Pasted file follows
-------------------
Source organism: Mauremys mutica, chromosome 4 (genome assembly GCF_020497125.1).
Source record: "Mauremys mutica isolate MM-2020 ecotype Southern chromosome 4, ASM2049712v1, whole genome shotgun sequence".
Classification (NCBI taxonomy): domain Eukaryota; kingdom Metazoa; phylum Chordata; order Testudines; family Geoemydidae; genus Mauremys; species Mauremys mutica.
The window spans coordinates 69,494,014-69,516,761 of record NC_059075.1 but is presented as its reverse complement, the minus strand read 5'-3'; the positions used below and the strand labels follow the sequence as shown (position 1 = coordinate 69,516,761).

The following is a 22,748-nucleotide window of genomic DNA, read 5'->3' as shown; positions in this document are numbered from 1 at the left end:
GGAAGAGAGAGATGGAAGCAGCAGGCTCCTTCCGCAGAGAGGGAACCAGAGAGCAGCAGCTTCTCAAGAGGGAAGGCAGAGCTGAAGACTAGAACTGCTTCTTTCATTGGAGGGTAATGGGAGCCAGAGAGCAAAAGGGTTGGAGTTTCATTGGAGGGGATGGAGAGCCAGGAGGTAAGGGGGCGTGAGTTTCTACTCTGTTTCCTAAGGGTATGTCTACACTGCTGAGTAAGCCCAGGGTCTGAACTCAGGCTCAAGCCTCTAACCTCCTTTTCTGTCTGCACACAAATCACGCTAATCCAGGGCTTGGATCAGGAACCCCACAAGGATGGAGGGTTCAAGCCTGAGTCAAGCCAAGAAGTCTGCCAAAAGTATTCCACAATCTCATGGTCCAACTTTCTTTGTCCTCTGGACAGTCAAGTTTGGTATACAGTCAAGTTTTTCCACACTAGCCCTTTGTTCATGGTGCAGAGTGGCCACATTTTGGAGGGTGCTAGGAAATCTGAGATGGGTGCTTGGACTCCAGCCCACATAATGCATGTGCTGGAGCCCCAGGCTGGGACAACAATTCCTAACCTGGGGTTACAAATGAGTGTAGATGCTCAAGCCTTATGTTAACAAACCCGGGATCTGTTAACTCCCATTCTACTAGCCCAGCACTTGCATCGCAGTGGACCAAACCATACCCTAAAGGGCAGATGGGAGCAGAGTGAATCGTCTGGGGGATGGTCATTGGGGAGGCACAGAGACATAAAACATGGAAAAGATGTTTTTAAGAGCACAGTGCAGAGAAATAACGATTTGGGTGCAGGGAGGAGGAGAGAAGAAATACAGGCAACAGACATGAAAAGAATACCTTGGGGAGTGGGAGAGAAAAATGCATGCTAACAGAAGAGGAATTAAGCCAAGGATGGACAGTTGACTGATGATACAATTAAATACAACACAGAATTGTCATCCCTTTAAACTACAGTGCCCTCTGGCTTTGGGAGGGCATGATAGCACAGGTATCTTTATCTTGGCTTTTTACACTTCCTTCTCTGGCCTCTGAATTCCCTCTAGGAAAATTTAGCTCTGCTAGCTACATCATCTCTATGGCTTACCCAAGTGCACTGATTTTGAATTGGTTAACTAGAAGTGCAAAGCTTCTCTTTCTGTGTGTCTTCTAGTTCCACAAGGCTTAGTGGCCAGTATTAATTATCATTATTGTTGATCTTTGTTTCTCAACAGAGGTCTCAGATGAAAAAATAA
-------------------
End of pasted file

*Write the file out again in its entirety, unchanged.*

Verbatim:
Source organism: Mauremys mutica, chromosome 4 (genome assembly GCF_020497125.1).
Source record: "Mauremys mutica isolate MM-2020 ecotype Southern chromosome 4, ASM2049712v1, whole genome shotgun sequence".
Classification (NCBI taxonomy): domain Eukaryota; kingdom Metazoa; phylum Chordata; order Testudines; family Geoemydidae; genus Mauremys; species Mauremys mutica.
The window spans coordinates 69,494,014-69,516,761 of record NC_059075.1 but is presented as its reverse complement, the minus strand read 5'-3'; the positions used below and the strand labels follow the sequence as shown (position 1 = coordinate 69,516,761).

The following is a 22,748-nucleotide window of genomic DNA, read 5'->3' as shown; positions in this document are numbered from 1 at the left end:
GGAAGAGAGAGATGGAAGCAGCAGGCTCCTTCCGCAGAGAGGGAACCAGAGAGCAGCAGCTTCTCAAGAGGGAAGGCAGAGCTGAAGACTAGAACTGCTTCTTTCATTGGAGGGTAATGGGAGCCAGAGAGCAAAAGGGTTGGAGTTTCATTGGAGGGGATGGAGAGCCAGGAGGTAAGGGGGCGTGAGTTTCTACTCTGTTTCCTAAGGGTATGTCTACACTGCTGAGTAAGCCCAGGGTCTGAACTCAGGCTCAAGCCTCTAACCTCCTTTTCTGTCTGCACACAAATCACGCTAATCCAGGGCTTGGATCAGGAACCCCACAAGGATGGAGGGTTCAAGCCTGAGTCAAGCCAAGAAGTCTGCCAAAAGTATTCCACAATCTCATGGTCCAACTTTCTTTGTCCTCTGGACAGTCAAGTTTGGTATACAGTCAAGTTTTTCCACACTAGCCCTTTGTTCATGGTGCAGAGTGGCCACATTTTGGAGGGTGCTAGGAAATCTGAGATGGGTGCTTGGACTCCAGCCCACATAATGCATGTGCTGGAGCCCCAGGCTGGGACAACAATTCCTAACCTGGGGTTACAAATGAGTGTAGATGCTCAAGCCTTATGTTAACAAACCCGGGATCTGTTAACTCCCATTCTACTAGCCCAGCACTTGCATCGCAGTGGACCAAACCATACCCTAAAGGGCAGATGGGAGCAGAGTGAATCGTCTGGGGGATGGTCATTGGGGAGGCACAGAGACATAAAACATGGAAAAGATGTTTTTAAGAGCACAGTGCAGAGAAATAACGATTTGGGTGCAGGGAGGAGGAGAGAAGAAATACAGGCAACAGACATGAAAAGAATACCTTGGGGAGTGGGAGAGAAAAATGCATGCTAACAGAAGAGGAATTAAGCCAAGGATGGACAGTTGACTGATGATACAATTAAATACAACACAGAATTGTCATCCCTTTAAACTACAGTGCCCTCTGGCTTTGGGAGGGCATGATAGCACAGGTATCTTTATCTTGGCTTTTTACACTTCCTTCTCTGGCCTCTGAATTCCCTCTAGGAAAATTTAGCTCTGCTAGCTACATCATCTCTATGGCTTACCCAAGTGCACTGATTTTGAATTGGTTAACTAGAAGTGCAAAGCTTCTCTTTCTGTGTGTCTTCTAGTTCCACAAGGCTTAGTGGCCAGTATTAATTATCATTATTGTTGATCTTTGTTTCTCAACAGAGGTCTCAGATGAAAAAATAA